publication . Article . 2016

Exploiting Bishun to Predict the Pronunciation of Chinese

Chenggang Mi; Yating Yang; Xi Zhou; Lei Wang; Xiao Li; Tonghai Jiang;
Open Access English
  • Published: 30 Sep 2016
  • Publisher: Centro de Investigación en computación, IPN
Abstract
Abstract. Learning to pronounce Chinese characters is usually considered as a very hard part to foreigners to study Chinese. At beginning, Chinese learners must bear in mind thousands of Chinese characters, including their pronunciation, meanings, Bishun (order of strokes) etc., which is very time consuming and boring. In this paper, we proposed a novel method based on translation model to predict the Chinese character pronunciation automatically. We first convert each Chinese character into Bishun, then, we train the pronunciation prediction model (translation model) according to Bishun and their correspondence Pinyin sequences. To make our model practically, w...
Subjects
free text keywords: Pronunciation prediction, Bishun, language model, translation model, error tolerant, Artificial intelligence, business.industry, business, Speech recognition, Chinese speech synthesis, Pronunciation, Pinyin, Natural language processing, computer.software_genre, computer, Chinese characters, Computer science
Related Organizations
20 references, page 1 of 2

1. Hsieh, S.-K. (2006). Concept and Computation: A preliminary survey of Chinese Characters as a Knowledge Resource in NLP. Universität Tübingen.

2. Byrd, R.J. & Tzoukermann, E. (1988). Adapting an English morphological analyzer for French. Proceedings of the 26th annual meeting on Association for Computational Linguistics. Association for Computational Linguistics, pp. 1-6. DOI: 10.311/982023.982024.

3. Koehn, P., Och, F.J., & Marcu, D. (2003). Statistical phrase-based translation. Proceedings of the 2003 Conference of the North American Chapter of the Association for Computational Linguistics on Human Language Technology - Volume 1. Association for Computational Linguistics, pp. 48-54. DOI: 10.3115/1073445.1073462.

4. Zens, R., Och, F.J., & Ney, H. (2002). Phrase-based statistical machine translation. Advances in Artificial Intelligence. Springer Berlin Heidelberg, pp. 18-32. DOI: 10.1007/3-540-45751-8_2.

5. Och, F.J. & Ney, H. (2004). The alignment template approach to statistical machine translation. Computational linguistics, Vol. 30, No. 4, pp. 417- 449. DOI: 10.1162/0891201042544884.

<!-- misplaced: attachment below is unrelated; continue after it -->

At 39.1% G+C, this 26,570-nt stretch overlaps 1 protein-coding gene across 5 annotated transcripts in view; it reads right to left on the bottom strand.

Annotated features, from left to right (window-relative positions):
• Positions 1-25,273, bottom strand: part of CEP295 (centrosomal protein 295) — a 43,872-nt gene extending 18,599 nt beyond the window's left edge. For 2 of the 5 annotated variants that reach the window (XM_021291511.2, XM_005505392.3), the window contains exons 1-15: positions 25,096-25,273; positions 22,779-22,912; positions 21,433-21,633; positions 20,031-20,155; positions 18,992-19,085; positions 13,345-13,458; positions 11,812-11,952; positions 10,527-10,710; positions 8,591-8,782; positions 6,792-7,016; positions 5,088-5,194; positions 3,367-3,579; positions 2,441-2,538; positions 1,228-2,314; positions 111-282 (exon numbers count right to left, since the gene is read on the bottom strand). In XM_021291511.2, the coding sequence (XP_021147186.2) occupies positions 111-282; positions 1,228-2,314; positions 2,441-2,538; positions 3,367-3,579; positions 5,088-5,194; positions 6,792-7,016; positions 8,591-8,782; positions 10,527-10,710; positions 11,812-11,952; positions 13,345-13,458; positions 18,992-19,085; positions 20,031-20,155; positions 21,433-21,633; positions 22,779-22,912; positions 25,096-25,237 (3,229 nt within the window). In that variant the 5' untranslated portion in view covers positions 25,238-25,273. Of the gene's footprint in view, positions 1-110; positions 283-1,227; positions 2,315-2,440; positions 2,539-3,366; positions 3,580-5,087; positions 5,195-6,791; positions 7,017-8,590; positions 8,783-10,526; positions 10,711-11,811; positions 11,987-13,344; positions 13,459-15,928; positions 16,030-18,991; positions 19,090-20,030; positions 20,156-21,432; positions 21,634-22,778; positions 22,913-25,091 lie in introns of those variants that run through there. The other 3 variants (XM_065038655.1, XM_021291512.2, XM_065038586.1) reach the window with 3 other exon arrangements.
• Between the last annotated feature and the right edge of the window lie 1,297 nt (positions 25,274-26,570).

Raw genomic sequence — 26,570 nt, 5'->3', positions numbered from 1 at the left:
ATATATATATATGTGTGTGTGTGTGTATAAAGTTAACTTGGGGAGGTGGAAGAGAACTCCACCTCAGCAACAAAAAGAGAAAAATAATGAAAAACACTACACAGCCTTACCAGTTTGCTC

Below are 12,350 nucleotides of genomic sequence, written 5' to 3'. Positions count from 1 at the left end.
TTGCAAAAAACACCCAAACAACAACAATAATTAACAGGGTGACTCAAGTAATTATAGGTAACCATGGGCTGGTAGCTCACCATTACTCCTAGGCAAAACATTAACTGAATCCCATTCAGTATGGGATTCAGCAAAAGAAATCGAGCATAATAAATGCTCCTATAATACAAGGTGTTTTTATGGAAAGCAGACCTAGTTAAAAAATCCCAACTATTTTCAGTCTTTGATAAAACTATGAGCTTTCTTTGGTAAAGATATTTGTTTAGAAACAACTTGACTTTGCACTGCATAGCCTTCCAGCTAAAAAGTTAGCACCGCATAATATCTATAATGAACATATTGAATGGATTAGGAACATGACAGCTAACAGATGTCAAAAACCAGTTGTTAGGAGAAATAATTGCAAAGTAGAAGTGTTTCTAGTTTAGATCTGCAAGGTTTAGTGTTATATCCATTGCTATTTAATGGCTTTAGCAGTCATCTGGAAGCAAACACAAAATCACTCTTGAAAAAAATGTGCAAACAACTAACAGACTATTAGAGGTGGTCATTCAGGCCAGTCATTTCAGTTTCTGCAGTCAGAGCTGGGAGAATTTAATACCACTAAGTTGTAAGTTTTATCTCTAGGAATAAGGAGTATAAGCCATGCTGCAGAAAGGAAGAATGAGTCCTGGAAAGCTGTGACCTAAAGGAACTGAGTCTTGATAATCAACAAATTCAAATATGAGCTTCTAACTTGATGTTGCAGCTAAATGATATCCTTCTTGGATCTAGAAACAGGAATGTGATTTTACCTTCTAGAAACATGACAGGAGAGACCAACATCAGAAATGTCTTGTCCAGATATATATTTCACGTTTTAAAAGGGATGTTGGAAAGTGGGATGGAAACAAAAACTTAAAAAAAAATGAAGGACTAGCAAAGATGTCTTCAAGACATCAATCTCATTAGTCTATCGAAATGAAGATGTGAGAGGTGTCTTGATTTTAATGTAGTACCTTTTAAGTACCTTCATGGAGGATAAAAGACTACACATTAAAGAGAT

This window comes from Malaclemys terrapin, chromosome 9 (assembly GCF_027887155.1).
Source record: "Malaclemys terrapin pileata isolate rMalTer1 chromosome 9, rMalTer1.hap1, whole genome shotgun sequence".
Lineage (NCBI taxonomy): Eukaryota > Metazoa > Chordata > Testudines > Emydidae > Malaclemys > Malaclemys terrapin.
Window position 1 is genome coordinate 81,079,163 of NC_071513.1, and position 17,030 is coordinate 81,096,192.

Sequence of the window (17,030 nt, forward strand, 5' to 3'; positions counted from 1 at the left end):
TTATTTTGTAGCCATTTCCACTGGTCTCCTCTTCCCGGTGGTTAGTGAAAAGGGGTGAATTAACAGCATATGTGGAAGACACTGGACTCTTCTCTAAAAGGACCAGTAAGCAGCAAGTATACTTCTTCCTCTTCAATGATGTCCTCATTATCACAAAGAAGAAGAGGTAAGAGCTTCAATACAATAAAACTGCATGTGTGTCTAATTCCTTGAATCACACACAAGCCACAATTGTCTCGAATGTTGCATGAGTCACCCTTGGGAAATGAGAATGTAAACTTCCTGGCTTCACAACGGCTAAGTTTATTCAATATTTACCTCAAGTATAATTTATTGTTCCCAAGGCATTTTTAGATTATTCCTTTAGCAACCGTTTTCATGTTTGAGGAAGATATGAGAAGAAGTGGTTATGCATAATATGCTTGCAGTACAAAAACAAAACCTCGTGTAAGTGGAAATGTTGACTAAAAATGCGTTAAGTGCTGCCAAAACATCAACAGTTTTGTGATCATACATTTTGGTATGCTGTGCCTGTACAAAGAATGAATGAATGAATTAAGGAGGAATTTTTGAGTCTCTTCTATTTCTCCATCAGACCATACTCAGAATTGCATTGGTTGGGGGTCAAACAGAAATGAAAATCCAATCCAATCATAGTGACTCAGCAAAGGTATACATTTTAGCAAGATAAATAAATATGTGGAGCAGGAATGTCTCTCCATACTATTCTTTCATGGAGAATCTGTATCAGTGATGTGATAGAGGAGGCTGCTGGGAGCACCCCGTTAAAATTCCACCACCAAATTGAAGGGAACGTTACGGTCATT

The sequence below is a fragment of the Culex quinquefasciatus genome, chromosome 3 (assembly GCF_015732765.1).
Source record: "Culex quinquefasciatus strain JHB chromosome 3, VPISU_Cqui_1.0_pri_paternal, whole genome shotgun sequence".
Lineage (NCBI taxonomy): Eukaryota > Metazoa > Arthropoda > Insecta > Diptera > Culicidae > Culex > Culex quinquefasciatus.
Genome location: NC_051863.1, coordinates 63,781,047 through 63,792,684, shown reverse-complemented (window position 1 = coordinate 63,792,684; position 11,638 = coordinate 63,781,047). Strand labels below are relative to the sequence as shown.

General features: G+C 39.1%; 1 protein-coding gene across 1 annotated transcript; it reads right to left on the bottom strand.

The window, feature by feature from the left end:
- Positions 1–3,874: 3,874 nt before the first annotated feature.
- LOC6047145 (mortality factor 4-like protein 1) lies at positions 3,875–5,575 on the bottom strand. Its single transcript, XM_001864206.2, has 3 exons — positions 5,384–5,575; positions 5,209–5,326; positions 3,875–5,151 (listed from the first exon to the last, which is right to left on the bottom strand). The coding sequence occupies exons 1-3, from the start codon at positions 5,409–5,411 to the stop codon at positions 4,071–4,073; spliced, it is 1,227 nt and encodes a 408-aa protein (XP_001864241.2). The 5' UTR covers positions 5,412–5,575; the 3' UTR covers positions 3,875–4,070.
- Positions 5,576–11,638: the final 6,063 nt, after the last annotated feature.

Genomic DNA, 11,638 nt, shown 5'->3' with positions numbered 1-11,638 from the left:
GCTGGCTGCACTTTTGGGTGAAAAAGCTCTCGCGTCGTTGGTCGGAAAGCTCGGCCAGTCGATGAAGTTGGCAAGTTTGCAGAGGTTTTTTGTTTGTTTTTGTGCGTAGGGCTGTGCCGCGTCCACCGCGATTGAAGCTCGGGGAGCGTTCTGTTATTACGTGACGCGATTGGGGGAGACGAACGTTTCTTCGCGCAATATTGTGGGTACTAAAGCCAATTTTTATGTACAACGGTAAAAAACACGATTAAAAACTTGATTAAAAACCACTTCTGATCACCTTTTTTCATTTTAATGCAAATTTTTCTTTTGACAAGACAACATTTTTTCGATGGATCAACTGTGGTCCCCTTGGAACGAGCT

6. Shi, X., Knight, K., & Ji, H. (2014). How to Speak a Language without Knowing it.

7. Lin, C.-C. & Tsai, R.T.H. (2012). A Generative Data Augmentation Model for Enhancing Chinese Dialect Pronunciation Prediction. Audio, Speech, and Language Processing, IEEE Transactions on, Vol. 20, No. 4, pp. 1109-1117. DOI: 10.1109/tasl.2011.2172424.

8. Brown, P.F., Pietra, V.J.D., Pietra, S.A.D., & Mercer, R.L. (1993). The mathematics of statistical machine translation: Parameter estimation. Computational linguistics, Vol. 19, No. 2, pp. 263- 311.

9. Tran, V.H., Pham, A.T., Nguyen, V.V., Nguyen, H.X., & Nguyen, H.Q. (2015). Parameter Learning for Statistical Machine Translation Using CMA-ES. Knowledge and Systems Engineering. Springer International Publishing, pp. 425-432. DOI: 10.1007/978-3-319-11679-2.

10. Bengio, Y., Ducharme, R., Vincent, P., & Jauvin, C. (2003). A neural probabilistic language model. The Journal of Machine Learning Research, pp.1137-1155.

11. Schwenk, H. (2007). Continuous space language models. Computer Speech & Language, Vol. 21, No. 3, pp. 492-518.

12. Brown, P.F., deSouza, P.V., Mercer, R.L., Pietra, V.J., & Lai, J.C. (1992). Class-based n-gram models of natural language. Computational linguistics, Vol. 18, No. 4, pp, 467-479.

13. Buck, C., Heafield, K., & van Ooyen, B. (2014). Ngram counts and language models from the common crawl. Proceedings of the Language Resources and Evaluation Conference. [OpenAIRE]

14. Singh, A. (2005). The EM Algorithm.

15. Do, C.B. & Batzoglou, S. (2008). What is the expectation maximization algorithm? Nature biotechnology, Vol. 26, No. 8, pp. 897-900. [OpenAIRE]